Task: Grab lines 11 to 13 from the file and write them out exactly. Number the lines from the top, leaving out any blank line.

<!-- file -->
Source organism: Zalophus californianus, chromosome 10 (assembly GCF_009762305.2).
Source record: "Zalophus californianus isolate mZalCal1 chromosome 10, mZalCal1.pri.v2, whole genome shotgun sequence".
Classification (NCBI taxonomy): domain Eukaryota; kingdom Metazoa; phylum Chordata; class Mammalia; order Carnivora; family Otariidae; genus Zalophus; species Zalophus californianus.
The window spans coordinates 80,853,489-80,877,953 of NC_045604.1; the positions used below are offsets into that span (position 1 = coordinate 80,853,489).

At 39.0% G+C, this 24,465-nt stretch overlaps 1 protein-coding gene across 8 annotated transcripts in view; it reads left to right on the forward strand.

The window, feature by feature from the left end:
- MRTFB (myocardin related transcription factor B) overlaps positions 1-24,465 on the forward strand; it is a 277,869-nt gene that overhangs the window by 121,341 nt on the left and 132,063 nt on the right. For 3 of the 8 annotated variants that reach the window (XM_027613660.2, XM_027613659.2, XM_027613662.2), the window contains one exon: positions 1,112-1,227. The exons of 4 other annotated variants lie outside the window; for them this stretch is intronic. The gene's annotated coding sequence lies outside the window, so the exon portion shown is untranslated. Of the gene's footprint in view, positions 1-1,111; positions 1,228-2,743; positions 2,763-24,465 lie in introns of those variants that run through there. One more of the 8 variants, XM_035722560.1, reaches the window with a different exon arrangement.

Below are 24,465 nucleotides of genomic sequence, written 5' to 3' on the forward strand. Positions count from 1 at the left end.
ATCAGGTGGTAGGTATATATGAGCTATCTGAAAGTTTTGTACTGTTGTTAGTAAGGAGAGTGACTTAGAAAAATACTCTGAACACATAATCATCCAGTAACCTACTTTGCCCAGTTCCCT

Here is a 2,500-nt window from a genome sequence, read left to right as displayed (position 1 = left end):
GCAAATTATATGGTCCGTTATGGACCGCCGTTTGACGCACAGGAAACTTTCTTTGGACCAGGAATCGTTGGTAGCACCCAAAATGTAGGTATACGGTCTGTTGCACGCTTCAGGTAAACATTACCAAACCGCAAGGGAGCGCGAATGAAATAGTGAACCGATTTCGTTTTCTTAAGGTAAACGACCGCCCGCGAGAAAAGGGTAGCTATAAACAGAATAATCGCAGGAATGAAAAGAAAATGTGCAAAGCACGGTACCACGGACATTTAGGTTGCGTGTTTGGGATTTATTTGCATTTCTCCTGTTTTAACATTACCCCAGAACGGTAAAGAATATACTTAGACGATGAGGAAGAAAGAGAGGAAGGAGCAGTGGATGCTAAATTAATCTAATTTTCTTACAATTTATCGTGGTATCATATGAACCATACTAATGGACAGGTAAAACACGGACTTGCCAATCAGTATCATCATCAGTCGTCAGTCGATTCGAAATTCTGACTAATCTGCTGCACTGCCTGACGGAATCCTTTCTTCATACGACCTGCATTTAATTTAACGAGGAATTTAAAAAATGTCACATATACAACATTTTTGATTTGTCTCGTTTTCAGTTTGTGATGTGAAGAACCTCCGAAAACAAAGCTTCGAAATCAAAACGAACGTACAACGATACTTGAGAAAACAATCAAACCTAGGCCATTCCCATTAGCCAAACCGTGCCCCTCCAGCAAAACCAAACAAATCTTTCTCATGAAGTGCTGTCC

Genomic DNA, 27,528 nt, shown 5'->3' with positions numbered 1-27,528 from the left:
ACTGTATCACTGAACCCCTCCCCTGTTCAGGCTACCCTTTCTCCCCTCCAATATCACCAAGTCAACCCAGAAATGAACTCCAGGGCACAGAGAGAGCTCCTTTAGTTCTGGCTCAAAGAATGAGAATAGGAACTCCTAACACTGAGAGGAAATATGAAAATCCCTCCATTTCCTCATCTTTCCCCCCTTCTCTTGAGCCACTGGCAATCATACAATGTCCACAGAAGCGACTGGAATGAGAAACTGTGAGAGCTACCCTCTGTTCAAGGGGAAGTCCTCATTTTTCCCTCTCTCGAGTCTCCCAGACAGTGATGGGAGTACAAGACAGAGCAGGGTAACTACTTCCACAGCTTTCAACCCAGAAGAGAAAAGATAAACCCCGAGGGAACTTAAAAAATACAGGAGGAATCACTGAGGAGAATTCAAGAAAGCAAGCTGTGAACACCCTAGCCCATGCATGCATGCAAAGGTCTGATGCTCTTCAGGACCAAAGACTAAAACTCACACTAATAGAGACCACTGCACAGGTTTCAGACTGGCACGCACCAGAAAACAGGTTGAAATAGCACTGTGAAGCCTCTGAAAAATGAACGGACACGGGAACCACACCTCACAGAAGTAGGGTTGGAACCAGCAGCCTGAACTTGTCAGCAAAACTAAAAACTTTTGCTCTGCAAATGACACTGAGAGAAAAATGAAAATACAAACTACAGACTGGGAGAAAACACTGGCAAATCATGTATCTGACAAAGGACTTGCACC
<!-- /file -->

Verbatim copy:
GCAAATTATATGGTCCGTTATGGACCGCCGTTTGACGCACAGGAAACTTTCTTTGGACCAGGAATCGTTGGTAGCACCCAAAATGTAGGTATACGGTCTGTTGCACGCTTCAGGTAAACATTACCAAACCGCAAGGGAGCGCGAATGAAATAGTGAACCGATTTCGTTTTCTTAAGGTAAACGACCGCCCGCGAGAAAAGGGTAGCTATAAACAGAATAATCGCAGGAATGAAAAGAAAATGTGCAAAGCACGGTACCACGGACATTTAGGTTGCGTGTTTGGGATTTATTTGCATTTCTCCTGTTTTAACATTACCCCAGAACGGTAAAGAATATACTTAGACGATGAGGAAGAAAGAGAGGAAGGAGCAGTGGATGCTAAATTAATCTAATTTTCTTACAATTTATCGTGGTATCATATGAACCATACTAATGGACAGGTAAAACACGGACTTGCCAATCAGTATCATCATCAGTCGTCAGTCGATTCGAAATTCTGACTAATCTGCTGCACTGCCTGACGGAATCCTTTCTTCATACGACCTGCATTTAATTTAACGAGGAATTTAAAAAATGTCACATATACAACATTTTTGATTTGTCTCGTTTTCAGTTTGTGATGTGAAGAACCTCCGAAAACAAAGCTTCGAAATCAAAACGAACGTACAACGATACTTGAGAAAACAATCAAACCTAGGCCATTCCCATTAGCCAAACCGTGCCCCTCCAGCAAAACCAAACAAATCTTTCTCATGAAGTGCTGTCC

Genomic DNA, 27,528 nt, shown 5'->3' with positions numbered 1-27,528 from the left:
ACTGTATCACTGAACCCCTCCCCTGTTCAGGCTACCCTTTCTCCCCTCCAATATCACCAAGTCAACCCAGAAATGAACTCCAGGGCACAGAGAGAGCTCCTTTAGTTCTGGCTCAAAGAATGAGAATAGGAACTCCTAACACTGAGAGGAAATATGAAAATCCCTCCATTTCCTCATCTTTCCCCCCTTCTCTTGAGCCACTGGCAATCATACAATGTCCACAGAAGCGACTGGAATGAGAAACTGTGAGAGCTACCCTCTGTTCAAGGGGAAGTCCTCATTTTTCCCTCTCTCGAGTCTCCCAGACAGTGATGGGAGTACAAGACAGAGCAGGGTAACTACTTCCACAGCTTTCAACCCAGAAGAGAAAAGATAAACCCCGAGGGAACTTAAAAAATACAGGAGGAATCACTGAGGAGAATTCAAGAAAGCAAGCTGTGAACACCCTAGCCCATGCATGCATGCAAAGGTCTGATGCTCTTCAGGACCAAAGACTAAAACTCACACTAATAGAGACCACTGCACAGGTTTCAGACTGGCACGCACCAGAAAACAGGTTGAAATAGCACTGTGAAGCCTCTGAAAAATGAACGGACACGGGAACCACACCTCACAGAAGTAGGGTTGGAACCAGCAGCCTGAACTTGTCAGCAAAACTAAAAACTTTTGCTCTGCAAATGACACTGAGAGAAAAATGAAAATACAAACTACAGACTGGGAGAAAACACTGGCAAATCATGTATCTGACAAAGGACTTGCACC